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Self-Publishing Smarts - Dollar Stretcher Guest Blogger
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Self-Publishing Smarts

by Heather Seggel

Everyone's an author these days­. The urge to put your thoughts in print no longer requires an agent or publisher, just a manuscript and internet connection. From e-books to print-on -demand services, there's a glut of new material being produced daily. If you want to join the fray, here are a few ways to keep your costs down while boosting your potential audience.

First and by far most importantly, have a truly well-written manuscript. If you're going to pay to have a novel printed, first pay someone to proofread it no less than two times. Many of these books are sent out for review as finished products, but are full of misspelled words and run-on sentences. If you want people to read your work, make it easy for them to do so. Don't trust yourself to find every mistake. Pay a college student to proof it, and ask friends to review it and mark it up as well. Then fix the trouble spots. Now you've got a manuscript.

Are you absolutely set on printing? There are many good services out there, from Trafford and iUniverse to Lulu or Authorhouse, and it's worth shopping around to find the best terms to fit your needs and budget, but consider publishing electronically, too. You upload and format your work, make it available for sale or free, and if it sells, the distributor takes a small cut. This is good for your wallet and the environment. Many of the books people publish as trade paperbacks are 50 pages or less in length and could be easily read on an iPad, Kindle, or computer screen. Why waste paper? I've published two e-books with Smashwords and found the experience to be, if not profitable, both challenging and fun.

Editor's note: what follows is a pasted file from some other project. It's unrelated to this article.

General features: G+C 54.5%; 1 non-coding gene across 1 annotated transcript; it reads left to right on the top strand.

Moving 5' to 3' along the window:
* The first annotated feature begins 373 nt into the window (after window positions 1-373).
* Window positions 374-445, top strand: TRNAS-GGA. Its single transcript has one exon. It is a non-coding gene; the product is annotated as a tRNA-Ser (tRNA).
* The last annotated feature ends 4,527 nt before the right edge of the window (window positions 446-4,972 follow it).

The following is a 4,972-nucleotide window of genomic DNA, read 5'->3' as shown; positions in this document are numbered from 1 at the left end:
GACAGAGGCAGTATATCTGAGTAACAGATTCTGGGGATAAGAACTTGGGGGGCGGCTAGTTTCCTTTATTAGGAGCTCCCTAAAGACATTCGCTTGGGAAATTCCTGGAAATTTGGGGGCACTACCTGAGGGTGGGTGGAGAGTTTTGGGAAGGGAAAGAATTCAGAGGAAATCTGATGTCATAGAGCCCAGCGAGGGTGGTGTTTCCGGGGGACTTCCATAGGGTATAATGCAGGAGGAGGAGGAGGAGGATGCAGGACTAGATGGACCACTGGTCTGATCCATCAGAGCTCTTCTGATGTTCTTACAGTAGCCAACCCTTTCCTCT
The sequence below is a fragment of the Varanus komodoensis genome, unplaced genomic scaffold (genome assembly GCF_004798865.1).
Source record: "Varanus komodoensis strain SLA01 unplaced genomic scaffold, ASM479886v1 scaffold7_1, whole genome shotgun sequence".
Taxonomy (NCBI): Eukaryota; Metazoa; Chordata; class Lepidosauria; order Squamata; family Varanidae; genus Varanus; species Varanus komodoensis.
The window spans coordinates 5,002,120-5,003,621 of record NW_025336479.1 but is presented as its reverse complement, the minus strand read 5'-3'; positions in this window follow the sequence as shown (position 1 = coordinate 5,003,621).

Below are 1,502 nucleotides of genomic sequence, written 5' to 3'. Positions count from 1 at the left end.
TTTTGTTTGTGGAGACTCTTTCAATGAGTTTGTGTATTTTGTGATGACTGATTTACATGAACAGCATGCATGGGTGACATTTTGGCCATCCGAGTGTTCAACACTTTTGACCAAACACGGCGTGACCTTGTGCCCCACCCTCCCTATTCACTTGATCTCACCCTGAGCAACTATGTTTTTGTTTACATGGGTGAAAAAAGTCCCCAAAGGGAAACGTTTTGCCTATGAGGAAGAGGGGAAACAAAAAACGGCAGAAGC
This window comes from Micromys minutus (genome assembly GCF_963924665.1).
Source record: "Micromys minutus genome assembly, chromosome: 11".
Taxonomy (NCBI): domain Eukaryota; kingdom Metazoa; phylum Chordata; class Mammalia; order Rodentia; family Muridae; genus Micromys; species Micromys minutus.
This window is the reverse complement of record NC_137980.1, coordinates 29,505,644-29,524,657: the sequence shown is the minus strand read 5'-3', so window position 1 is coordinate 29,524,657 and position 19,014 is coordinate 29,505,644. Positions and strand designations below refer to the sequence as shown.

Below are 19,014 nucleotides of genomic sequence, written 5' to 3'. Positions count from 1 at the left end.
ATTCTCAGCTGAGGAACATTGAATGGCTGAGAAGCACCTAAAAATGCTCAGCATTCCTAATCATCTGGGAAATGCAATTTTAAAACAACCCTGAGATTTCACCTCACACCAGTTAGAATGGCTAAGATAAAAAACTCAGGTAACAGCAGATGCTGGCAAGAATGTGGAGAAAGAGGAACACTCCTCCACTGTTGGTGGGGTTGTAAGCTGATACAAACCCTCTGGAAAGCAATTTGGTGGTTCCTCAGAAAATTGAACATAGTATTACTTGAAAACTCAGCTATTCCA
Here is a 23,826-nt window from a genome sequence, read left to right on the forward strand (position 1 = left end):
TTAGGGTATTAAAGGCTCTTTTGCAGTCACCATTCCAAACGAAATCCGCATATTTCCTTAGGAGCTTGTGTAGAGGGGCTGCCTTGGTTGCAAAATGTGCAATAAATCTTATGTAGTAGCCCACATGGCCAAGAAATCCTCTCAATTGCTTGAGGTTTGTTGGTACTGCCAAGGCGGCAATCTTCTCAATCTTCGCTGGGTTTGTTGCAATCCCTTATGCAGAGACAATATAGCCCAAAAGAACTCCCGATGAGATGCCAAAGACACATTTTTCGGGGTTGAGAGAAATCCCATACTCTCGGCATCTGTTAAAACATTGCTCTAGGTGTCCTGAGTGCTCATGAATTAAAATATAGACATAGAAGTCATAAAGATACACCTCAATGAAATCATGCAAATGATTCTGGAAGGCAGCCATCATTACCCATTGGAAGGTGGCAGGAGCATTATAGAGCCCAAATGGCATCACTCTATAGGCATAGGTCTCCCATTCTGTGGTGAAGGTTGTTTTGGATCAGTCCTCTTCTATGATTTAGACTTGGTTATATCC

Whether you go for print or electronic publishing, know that people truly do judge books by their covers. If the art is blurry or the text is hard to read, you come across as amateurish. If there's a description of the book on the back cover and it's full of sentence fragments and misspellings, that's a big STOP sign to a potential reader. If you know anyone with graphic design skills, ask them for help once you know the specs required by the publisher you've chosen. Or steal my no-cost, no-brainer technique: Just write the title and your name in clean, bold type on a solid color background. It's plain, but at least it doesn't count against you.

Assuming you've got a well written, thoroughly edited book to your credit, now you need to put yourself in front of readers. Send a press release to your local papers and see if you can schedule a reading locally, but also look at the type of book you've written. If it's a cookbook, get in touch with local markets and gourmet shops. Local history books have a place in bookstores, but also contact the museums and businesses that emphasize regional products. Keep finding angles that deviate from the expected and you'll find your audience.

The boom in self-publishing shows no sign of slowing down, which means you're in good company but also competing for readers. Polish your work and plan a marketing strategy before you start the presses and you'll be better positioned to succeed.

Heather Seggel is a freelance writer, book reviewer, and the author of 7 Gateways to Self-Published Success (7gateways.weebly.com/). She lives and works in Ukiah, CA.

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